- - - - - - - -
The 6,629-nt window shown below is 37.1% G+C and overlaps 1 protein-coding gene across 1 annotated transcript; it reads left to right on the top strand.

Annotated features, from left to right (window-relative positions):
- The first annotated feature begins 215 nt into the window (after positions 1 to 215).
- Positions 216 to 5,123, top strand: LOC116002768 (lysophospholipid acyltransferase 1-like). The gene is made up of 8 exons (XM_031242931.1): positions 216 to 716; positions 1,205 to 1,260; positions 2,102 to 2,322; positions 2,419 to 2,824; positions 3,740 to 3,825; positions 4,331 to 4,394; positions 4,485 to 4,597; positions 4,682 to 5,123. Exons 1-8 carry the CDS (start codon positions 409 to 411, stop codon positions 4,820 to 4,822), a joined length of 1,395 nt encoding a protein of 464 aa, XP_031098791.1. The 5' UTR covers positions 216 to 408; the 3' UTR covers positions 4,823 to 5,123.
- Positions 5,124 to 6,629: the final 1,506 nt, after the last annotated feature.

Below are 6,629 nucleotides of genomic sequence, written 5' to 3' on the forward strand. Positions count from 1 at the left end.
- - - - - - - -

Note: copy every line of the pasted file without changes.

The 6,629-nt window shown below is 37.1% G+C and overlaps 1 protein-coding gene across 1 annotated transcript; it reads left to right on the top strand.

Annotated features, from left to right (window-relative positions):
- The first annotated feature begins 215 nt into the window (after positions 1 to 215).
- Positions 216 to 5,123, top strand: LOC116002768 (lysophospholipid acyltransferase 1-like). The gene is made up of 8 exons (XM_031242931.1): positions 216 to 716; positions 1,205 to 1,260; positions 2,102 to 2,322; positions 2,419 to 2,824; positions 3,740 to 3,825; positions 4,331 to 4,394; positions 4,485 to 4,597; positions 4,682 to 5,123. Exons 1-8 carry the CDS (start codon positions 409 to 411, stop codon positions 4,820 to 4,822), a joined length of 1,395 nt encoding a protein of 464 aa, XP_031098791.1. The 5' UTR covers positions 216 to 408; the 3' UTR covers positions 4,823 to 5,123.
- Positions 5,124 to 6,629: the final 1,506 nt, after the last annotated feature.

Below are 6,629 nucleotides of genomic sequence, written 5' to 3' on the forward strand. Positions count from 1 at the left end.